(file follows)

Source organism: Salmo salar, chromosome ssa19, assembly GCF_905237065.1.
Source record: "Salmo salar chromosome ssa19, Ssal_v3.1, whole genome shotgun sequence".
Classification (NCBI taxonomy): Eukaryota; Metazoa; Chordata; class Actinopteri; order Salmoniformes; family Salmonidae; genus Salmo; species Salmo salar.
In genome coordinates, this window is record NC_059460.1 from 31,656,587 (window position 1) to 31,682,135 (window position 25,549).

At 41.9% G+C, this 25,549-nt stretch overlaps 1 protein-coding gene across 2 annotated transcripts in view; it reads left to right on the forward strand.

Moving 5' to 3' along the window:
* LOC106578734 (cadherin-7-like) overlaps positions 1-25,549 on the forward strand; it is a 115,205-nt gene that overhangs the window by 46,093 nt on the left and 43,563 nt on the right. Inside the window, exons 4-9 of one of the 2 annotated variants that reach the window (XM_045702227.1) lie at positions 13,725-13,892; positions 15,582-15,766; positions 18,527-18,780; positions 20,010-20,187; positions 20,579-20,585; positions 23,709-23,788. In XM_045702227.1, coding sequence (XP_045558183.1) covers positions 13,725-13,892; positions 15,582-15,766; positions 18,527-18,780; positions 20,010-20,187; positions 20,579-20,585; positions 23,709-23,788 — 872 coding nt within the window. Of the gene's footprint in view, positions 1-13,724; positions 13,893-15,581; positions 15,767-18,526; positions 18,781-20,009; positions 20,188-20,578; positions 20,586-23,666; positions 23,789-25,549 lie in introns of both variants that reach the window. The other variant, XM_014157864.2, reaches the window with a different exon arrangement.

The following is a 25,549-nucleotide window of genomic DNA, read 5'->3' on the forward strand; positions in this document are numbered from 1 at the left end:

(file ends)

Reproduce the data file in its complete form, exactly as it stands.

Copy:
Source organism: Salmo salar, chromosome ssa19, assembly GCF_905237065.1.
Source record: "Salmo salar chromosome ssa19, Ssal_v3.1, whole genome shotgun sequence".
Classification (NCBI taxonomy): Eukaryota; Metazoa; Chordata; class Actinopteri; order Salmoniformes; family Salmonidae; genus Salmo; species Salmo salar.
In genome coordinates, this window is record NC_059460.1 from 31,656,587 (window position 1) to 31,682,135 (window position 25,549).

At 41.9% G+C, this 25,549-nt stretch overlaps 1 protein-coding gene across 2 annotated transcripts in view; it reads left to right on the forward strand.

Moving 5' to 3' along the window:
* LOC106578734 (cadherin-7-like) overlaps positions 1-25,549 on the forward strand; it is a 115,205-nt gene that overhangs the window by 46,093 nt on the left and 43,563 nt on the right. Inside the window, exons 4-9 of one of the 2 annotated variants that reach the window (XM_045702227.1) lie at positions 13,725-13,892; positions 15,582-15,766; positions 18,527-18,780; positions 20,010-20,187; positions 20,579-20,585; positions 23,709-23,788. In XM_045702227.1, coding sequence (XP_045558183.1) covers positions 13,725-13,892; positions 15,582-15,766; positions 18,527-18,780; positions 20,010-20,187; positions 20,579-20,585; positions 23,709-23,788 — 872 coding nt within the window. Of the gene's footprint in view, positions 1-13,724; positions 13,893-15,581; positions 15,767-18,526; positions 18,781-20,009; positions 20,188-20,578; positions 20,586-23,666; positions 23,789-25,549 lie in introns of both variants that reach the window. The other variant, XM_014157864.2, reaches the window with a different exon arrangement.

The following is a 25,549-nucleotide window of genomic DNA, read 5'->3' on the forward strand; positions in this document are numbered from 1 at the left end: